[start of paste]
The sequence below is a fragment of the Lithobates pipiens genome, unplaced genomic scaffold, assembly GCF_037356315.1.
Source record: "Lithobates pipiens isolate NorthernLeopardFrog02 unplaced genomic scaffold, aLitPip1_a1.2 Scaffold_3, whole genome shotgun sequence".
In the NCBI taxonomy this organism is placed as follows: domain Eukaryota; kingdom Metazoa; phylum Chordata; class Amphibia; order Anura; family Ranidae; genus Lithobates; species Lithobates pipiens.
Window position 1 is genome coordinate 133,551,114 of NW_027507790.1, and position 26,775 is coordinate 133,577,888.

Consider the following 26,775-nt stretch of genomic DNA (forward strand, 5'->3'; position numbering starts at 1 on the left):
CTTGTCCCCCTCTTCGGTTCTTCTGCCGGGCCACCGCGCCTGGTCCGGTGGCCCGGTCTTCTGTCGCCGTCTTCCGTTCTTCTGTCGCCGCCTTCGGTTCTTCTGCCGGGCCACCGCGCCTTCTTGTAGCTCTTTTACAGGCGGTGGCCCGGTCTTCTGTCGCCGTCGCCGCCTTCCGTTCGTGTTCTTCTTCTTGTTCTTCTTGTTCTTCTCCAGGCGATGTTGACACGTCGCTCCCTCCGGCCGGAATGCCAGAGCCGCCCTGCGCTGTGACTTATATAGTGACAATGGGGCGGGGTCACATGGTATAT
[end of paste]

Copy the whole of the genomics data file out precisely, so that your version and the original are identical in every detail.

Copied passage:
The sequence below is a fragment of the Lithobates pipiens genome, unplaced genomic scaffold, assembly GCF_037356315.1.
Source record: "Lithobates pipiens isolate NorthernLeopardFrog02 unplaced genomic scaffold, aLitPip1_a1.2 Scaffold_3, whole genome shotgun sequence".
In the NCBI taxonomy this organism is placed as follows: domain Eukaryota; kingdom Metazoa; phylum Chordata; class Amphibia; order Anura; family Ranidae; genus Lithobates; species Lithobates pipiens.
Window position 1 is genome coordinate 133,551,114 of NW_027507790.1, and position 26,775 is coordinate 133,577,888.

Consider the following 26,775-nt stretch of genomic DNA (forward strand, 5'->3'; position numbering starts at 1 on the left):
CTTGTCCCCCTCTTCGGTTCTTCTGCCGGGCCACCGCGCCTGGTCCGGTGGCCCGGTCTTCTGTCGCCGTCTTCCGTTCTTCTGTCGCCGCCTTCGGTTCTTCTGCCGGGCCACCGCGCCTTCTTGTAGCTCTTTTACAGGCGGTGGCCCGGTCTTCTGTCGCCGTCGCCGCCTTCCGTTCGTGTTCTTCTTCTTGTTCTTCTTGTTCTTCTCCAGGCGATGTTGACACGTCGCTCCCTCCGGCCGGAATGCCAGAGCCGCCCTGCGCTGTGACTTATATAGTGACAATGGGGCGGGGTCACATGGTATAT